Premier Listings for Bugaboo Provincial Park

Bugaboo is a first-class mountaineering region, situated in the rugged Purcell Mountains in the BC Rockies region of British Columbia.

This 13,646-hectare park encompasses extensive ice fields, the largest glaciers in the Purcells, and spectacular granite spires, some of which exceed 3,000 metres in elevation. Its challenging peaks in the northern extremity of the Purcell Mountain Range have attracted climbers from around the world since the late 1880s.

Particularly popular are the North Howser Tower and the South Ridge of Bugaboo Spire, which are considered to be very difficult. The landscape is certainly breathtaking, but you shouldn’t attempt to hike or climb this region unless you are experienced, well-equipped and in good physical condition.

The Purcells, bounded by the Rocky Mountain Trench in the east, are actually ancient compared to the much younger Rocky Mountains, dating back 1,500 million years when the only form of life on the planet was algae. It was not until the dinosaurs era that the Rocky Mountains were born, some 70 million years ago. Heavy snowfall of the ‘Columbia Wet Belt’ continues to support large remnants of the vast alpine glaciers that shaped the rugged Purcell Mountains.

This rugged landscape was first explored between 1857 to 1860, when the Palliser Expedition conquered and named the mountains after Goodwin Purcell, the expedition sponsor. Since that time, the mountains have attracted miners, loggers and some of North America’s top mountaineers. Harmon, Longstaff, A. O. Wheeler and the renowned guide Conrad Kain visited the Bugaboo area in 1910. Kain returned with the MacCarthys in 1916 and climbed the North Howser ‘Tower’ and the South Ridge of Bugaboo Spire, which he considered his most difficult Canadian ascent. Thorington mapped the area and climbed with Kain in 1933 on Crescent Spire. In 1938 and 1939 Northpost, Eastpost and Brenta Spires were conquered. Snowpatch, beyond the techniques used in Kain’s time, was finally conquered by Arnold and Bedayn in 1940.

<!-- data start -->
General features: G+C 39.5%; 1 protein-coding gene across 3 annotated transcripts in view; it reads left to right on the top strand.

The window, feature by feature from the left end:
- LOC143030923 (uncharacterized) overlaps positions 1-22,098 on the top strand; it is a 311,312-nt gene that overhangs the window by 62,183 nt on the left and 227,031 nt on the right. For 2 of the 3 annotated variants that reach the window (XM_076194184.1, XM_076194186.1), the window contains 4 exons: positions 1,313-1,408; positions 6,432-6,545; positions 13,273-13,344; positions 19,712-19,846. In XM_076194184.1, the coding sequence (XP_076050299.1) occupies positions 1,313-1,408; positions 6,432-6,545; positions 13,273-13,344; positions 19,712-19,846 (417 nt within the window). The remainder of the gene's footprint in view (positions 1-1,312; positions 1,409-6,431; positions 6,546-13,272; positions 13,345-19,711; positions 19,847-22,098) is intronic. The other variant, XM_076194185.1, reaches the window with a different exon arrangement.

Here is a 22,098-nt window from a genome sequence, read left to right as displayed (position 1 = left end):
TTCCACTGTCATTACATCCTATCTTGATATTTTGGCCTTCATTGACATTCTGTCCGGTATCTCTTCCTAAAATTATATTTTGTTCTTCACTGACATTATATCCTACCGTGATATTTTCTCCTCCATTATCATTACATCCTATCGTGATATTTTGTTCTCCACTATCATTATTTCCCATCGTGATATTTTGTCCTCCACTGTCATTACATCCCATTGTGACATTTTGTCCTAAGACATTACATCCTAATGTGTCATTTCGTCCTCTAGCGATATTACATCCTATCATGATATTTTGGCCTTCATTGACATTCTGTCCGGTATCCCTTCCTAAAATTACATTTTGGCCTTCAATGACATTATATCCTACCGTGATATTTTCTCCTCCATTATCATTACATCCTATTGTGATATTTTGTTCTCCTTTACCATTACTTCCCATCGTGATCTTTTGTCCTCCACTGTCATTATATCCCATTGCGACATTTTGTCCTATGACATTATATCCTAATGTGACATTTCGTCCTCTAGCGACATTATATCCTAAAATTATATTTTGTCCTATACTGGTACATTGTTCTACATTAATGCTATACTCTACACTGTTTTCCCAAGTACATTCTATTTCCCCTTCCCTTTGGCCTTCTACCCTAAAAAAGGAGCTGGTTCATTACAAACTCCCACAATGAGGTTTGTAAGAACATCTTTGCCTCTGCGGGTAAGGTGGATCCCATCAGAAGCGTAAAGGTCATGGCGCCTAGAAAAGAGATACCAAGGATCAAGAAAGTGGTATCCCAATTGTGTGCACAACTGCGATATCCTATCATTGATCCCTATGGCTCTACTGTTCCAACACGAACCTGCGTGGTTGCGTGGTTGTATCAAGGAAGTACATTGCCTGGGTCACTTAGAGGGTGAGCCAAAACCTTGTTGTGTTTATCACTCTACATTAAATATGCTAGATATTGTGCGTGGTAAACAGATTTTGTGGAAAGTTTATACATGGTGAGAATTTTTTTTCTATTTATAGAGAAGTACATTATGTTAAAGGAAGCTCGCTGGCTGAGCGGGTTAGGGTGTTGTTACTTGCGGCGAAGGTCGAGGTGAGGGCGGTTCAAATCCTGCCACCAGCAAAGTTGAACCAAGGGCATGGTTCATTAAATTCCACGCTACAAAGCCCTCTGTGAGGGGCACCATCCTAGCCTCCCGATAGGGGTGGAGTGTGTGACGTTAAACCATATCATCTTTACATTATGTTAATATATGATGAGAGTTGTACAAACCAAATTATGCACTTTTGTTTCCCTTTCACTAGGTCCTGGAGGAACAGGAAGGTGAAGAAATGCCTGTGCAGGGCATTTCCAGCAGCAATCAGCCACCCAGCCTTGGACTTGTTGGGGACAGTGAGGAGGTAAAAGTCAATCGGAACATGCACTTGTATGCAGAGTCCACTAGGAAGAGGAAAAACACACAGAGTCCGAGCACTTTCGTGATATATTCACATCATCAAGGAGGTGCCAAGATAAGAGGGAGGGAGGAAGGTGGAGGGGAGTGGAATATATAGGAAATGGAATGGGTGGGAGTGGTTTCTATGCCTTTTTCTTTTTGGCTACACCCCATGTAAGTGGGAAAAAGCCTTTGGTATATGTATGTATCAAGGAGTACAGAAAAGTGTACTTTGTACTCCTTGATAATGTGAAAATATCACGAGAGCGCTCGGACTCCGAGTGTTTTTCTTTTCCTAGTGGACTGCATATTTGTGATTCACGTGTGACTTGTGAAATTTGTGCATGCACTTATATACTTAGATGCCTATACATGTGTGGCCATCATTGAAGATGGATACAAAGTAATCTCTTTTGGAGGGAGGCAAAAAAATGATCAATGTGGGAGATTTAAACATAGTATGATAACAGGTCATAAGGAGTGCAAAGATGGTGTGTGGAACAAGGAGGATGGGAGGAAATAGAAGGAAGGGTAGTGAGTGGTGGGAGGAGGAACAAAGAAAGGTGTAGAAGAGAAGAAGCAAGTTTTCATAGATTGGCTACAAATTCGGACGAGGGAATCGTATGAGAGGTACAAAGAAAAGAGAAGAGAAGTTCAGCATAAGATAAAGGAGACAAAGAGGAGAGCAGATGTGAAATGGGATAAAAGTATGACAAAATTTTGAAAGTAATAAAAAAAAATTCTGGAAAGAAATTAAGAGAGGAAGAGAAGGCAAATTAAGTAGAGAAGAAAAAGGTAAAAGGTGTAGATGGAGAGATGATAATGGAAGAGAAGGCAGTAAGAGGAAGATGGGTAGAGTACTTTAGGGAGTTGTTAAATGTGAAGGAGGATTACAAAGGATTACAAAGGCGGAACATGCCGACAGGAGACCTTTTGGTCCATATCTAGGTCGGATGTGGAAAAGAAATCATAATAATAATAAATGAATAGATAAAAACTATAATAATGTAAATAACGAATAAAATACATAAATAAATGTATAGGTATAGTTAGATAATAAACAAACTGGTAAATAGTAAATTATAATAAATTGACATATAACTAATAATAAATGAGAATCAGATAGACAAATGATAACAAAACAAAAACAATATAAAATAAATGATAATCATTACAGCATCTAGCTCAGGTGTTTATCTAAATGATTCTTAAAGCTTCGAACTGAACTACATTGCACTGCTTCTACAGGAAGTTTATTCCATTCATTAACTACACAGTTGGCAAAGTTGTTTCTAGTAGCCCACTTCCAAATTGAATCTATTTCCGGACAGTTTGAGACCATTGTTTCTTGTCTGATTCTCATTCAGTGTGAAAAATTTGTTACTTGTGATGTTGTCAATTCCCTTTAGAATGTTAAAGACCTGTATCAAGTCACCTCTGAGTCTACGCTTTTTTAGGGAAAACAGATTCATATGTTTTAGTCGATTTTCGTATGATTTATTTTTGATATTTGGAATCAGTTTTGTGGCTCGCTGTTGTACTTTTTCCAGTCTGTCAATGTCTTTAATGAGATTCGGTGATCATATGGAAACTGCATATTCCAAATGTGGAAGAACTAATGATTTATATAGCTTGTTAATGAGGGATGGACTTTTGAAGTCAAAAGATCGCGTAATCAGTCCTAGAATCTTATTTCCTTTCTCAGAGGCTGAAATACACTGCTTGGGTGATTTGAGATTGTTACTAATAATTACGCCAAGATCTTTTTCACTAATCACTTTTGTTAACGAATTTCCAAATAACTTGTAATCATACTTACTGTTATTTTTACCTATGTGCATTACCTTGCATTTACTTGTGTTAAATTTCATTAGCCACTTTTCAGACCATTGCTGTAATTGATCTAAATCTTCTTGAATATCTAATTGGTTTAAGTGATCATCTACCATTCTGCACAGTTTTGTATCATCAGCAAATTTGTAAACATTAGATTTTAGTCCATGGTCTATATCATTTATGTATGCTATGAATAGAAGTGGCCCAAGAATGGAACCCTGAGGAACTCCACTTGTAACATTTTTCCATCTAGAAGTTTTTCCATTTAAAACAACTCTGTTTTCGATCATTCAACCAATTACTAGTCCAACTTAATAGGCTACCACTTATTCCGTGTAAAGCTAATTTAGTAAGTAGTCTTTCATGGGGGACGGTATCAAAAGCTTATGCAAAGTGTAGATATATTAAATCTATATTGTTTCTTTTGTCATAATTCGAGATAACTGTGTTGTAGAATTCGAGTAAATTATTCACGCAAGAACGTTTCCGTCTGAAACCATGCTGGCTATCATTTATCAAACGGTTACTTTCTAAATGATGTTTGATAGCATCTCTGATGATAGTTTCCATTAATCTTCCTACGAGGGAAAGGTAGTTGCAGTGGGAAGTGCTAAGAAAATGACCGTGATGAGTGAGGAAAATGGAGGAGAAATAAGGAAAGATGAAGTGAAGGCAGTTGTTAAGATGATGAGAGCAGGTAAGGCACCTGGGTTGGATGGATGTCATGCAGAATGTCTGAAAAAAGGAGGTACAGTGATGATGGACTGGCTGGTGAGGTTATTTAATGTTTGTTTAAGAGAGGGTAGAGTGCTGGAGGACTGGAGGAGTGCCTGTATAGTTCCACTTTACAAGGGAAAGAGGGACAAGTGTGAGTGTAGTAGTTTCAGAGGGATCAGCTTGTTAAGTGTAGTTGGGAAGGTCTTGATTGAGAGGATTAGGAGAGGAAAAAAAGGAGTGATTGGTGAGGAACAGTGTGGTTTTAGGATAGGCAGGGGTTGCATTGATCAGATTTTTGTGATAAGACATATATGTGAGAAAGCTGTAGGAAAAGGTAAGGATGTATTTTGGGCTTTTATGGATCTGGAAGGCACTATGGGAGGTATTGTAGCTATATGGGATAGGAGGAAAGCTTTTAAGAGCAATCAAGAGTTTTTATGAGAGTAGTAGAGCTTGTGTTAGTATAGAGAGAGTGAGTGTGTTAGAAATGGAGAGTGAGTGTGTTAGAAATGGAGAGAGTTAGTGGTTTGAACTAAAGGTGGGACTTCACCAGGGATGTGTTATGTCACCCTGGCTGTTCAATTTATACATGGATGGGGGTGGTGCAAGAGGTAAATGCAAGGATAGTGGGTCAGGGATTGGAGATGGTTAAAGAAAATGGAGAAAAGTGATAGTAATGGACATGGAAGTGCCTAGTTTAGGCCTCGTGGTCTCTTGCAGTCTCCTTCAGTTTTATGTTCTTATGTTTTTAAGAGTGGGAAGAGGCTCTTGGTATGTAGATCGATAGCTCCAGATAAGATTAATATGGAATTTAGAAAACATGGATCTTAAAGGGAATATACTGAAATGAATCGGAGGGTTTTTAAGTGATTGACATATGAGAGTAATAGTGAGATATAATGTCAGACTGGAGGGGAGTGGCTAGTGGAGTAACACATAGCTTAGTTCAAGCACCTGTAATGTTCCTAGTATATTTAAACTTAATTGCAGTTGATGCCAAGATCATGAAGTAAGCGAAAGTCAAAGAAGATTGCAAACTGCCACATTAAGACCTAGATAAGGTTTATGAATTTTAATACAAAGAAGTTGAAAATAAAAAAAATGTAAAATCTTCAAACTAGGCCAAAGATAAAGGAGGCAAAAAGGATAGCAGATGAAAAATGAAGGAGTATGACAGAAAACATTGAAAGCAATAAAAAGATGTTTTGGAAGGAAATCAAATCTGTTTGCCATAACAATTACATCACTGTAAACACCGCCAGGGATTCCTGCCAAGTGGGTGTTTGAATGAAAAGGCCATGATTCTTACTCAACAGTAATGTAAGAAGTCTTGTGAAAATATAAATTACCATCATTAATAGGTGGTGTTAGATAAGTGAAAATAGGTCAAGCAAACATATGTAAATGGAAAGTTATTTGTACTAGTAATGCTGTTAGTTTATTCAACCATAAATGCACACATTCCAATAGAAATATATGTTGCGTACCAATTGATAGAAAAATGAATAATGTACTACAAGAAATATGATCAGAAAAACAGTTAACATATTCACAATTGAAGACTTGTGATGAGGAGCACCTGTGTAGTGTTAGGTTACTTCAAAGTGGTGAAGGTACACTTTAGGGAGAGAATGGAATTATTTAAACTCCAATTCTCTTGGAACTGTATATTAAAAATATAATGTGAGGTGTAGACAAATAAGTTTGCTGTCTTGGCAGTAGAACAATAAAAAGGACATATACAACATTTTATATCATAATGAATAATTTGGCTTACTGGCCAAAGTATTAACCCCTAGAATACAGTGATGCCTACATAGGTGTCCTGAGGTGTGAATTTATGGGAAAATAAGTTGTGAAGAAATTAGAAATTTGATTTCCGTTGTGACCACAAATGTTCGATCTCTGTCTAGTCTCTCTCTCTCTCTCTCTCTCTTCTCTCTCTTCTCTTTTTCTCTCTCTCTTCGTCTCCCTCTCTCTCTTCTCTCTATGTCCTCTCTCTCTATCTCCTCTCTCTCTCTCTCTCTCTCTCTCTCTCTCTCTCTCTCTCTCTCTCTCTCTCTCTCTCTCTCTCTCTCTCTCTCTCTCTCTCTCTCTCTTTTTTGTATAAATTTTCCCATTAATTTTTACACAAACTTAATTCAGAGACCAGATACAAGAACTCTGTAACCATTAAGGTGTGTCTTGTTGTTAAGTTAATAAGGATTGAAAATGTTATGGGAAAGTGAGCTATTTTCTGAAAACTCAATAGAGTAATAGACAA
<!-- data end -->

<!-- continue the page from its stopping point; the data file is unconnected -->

Climbers including Fred Beckey, Ed Cooper and Layton Kor in the late 1950s blazed the first face routes on Snowpatch, Bugaboo and Pidgeon Spires. Chouinard traversed the Howsers in 1965 and Chris Jones pioneered the 600-metre West Face in 1970. Free climbing techniques enable faster ascents, with reduced exposure to the frequent lightning storms. It also continually opens up new lines in areas where the elements of glaciers, major routes on firm rock, significant altitude and violent weather combine to create world-class challenges.

Bugaboo Provincial Park is, by its very nature, extremely isolated. People contemplating a visit here must realize that it is pure wilderness without supplies or equipment of any kind. Visitors must be prepared for true outdoor living. Weather conditions can change suddenly in this area and lightning storms with hail and snow are common in summer. Only experienced climbers trained in crevasse rescue and properly roped, should venture onto the snowfields and glaciers. Ice axes, sunglasses, prusiks or ascenders with foot slings are essential. Climbers should check with park rangers before departure. A registry is kept in the Conrad Kain Hut for this purpose – and visitors convenience. The rangers will be pleased to offer assistance or any other information required.

Wilderness, backcountry or walk-in camping is allowed, but no facilities are provided. Camping in Bugaboo Park in the Crescent Glacier area is restricted to tent pads situated below the Conrad Kain Hut, at Boulder Camp, and on Mount Applebee. The Conrad Kain Hut is available for overnight accommodation for a maximum of 35 persons. Reservations can be made through the Alpine Club of Canada. Propane stoves and eating utensils are provided. Visitors must bring all other necessary equipment. A nightly, per-person fee is levied during the period June 1 to September 30. Hut accommodation is not available in winter due to avalanche dangers. The Malloy Igloo is a hut that can accommodate a maximum of six persons. No facilities are provided. Climbers are responsible for their own safety, as rescue services are not readily available.